2015 Uji : Gokô cultivar kabuse-cha from Wazuka

I continue with my series of teas from Wazuka (southern Kyôto prefecture, along the border with that of Nara) with this time a kabuse-cha made from Gokô cultivar. This is probably the most representative of Uji’s shaded tea cultivars, especially used for gyokuro.

This kabuse-cha specifically comes from Ishidera area (such as my Meiryoku cultivar sencha), grown by Mr. Kubomi and was shaded 17 days.

The dried leaves have a dense and strong fragrance. It is a sweet fragrance where one can recognize typical Gokô’s scents of dried fruit, but what strikes me most is the scent of herbs, like thyme or tarragon maybe.
P1160057 P1160071The infusion, strongly brewed (60ml of water at 65 ° C for about 5g, a little more than a minute), does not disappoint, the liquor is fragrant, even a very fragrant for a shaded tea, with aromas that seem true to dry leaves with something creamy.

On the palate, the impression is clearly that of a kabuse-cha, with density, umami, mellowness. Despite the relative thickness of the liquor, the creamy impressions make it very easy drinking and smoothly flowing down through the throat. The aromas of aromatic herbs dominate those of dried fruits. The fruity aromas appearing more strongly in the after, mild, with also a little something of aniseed.
P1160077With the second infusion, umami appears more balanced and light, leaving more place for fruit and herbs flavors. With the third infusion, this kabuse-cha is being less intense and dominantly develop fruity notes, a few juicy yellow fruit, but also a slight vegetal touch.

There is no astringency at all in this tea from Wazuka that leaves on the palate sweet and fresh aromas. It is especially on hotter third or fourth infusions, than this tea shows great length.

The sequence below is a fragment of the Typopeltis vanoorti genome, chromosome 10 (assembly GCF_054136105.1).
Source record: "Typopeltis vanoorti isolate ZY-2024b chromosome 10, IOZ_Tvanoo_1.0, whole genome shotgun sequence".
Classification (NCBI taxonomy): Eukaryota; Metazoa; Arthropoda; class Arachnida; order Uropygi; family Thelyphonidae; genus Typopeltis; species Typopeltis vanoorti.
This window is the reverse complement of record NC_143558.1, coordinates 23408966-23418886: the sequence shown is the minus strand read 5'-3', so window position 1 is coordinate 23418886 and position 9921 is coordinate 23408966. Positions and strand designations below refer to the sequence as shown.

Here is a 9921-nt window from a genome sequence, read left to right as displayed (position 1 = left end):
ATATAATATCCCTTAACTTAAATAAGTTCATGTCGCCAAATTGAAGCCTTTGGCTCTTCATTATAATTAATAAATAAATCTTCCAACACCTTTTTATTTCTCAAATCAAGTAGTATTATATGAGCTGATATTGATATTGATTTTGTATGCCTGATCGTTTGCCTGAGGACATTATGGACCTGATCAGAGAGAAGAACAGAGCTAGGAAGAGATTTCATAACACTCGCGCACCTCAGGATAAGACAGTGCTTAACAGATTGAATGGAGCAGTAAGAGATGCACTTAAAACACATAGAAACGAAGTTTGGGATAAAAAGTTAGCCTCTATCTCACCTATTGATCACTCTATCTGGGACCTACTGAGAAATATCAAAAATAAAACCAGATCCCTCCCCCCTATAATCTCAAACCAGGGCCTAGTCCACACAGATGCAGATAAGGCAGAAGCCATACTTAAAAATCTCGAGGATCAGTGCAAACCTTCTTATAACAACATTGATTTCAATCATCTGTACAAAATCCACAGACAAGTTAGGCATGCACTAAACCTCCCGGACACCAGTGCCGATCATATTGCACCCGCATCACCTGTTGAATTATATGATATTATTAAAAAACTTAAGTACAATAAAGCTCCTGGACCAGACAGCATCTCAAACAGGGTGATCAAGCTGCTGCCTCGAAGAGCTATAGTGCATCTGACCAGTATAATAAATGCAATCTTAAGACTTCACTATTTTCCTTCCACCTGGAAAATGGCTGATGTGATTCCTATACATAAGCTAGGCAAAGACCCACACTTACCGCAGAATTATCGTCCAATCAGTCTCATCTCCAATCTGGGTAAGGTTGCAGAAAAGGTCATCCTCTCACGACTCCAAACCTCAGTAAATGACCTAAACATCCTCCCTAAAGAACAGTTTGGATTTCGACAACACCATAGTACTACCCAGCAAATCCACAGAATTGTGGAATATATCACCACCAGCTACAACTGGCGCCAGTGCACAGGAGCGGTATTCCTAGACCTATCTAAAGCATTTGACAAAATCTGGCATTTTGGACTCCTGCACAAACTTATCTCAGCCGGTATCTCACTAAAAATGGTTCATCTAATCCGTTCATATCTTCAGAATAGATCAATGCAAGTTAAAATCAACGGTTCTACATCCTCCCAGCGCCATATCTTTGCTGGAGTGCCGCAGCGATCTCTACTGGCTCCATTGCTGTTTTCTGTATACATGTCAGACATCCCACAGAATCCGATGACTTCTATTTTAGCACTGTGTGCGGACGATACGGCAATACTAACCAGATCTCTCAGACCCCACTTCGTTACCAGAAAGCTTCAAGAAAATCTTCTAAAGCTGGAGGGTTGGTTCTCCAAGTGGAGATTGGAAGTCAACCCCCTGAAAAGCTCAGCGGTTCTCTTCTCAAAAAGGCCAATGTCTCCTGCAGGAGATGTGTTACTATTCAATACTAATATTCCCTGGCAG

P1160085The characteristics of Gokô cultivar are present, without heaviness, but it is a true kabuse-cha in Uji style, so it is intense, and to be enjoyed brewed stronger than sencha. A tea to sip quietly, to be appreciate for the strength of its many flavors, changing an infusion to another. It is not at all a tea to drink when thirst, as could the Yabukita or Meiryoku sencha presented before (although the latter shows in the after an unexpected strengt). Finally, I recommend porcelain.

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Categories: Reviews

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2 replies

  1. Is ごこうGokō and for that matter あさひ Asahi considered to be sort of exclusive Kyoto cultivars and therefore not really available in other parts of Japan? I was informed that these two varieties are used to produce high end teas. If that is so, any reason why they are not more widespread? Or am I missing something?

    • Asahi and Goko are not 100% exclusive Kyoto cultivar, but maybe 99.99%.
      There are supposed to be used for making high grade teas, but sometime you can find some “not so good” teas made with them.
      I’m not sure of the reason they are not so widespread, but i think this is because they are not very adapted to make teas that are not very shaded like high grade gyokuro and matcha. In Yame, cultivar who also could be used for sencha or kabuse cha are used fir gyokuro, like Saemidori, Okumidori, Yamakai, etc.

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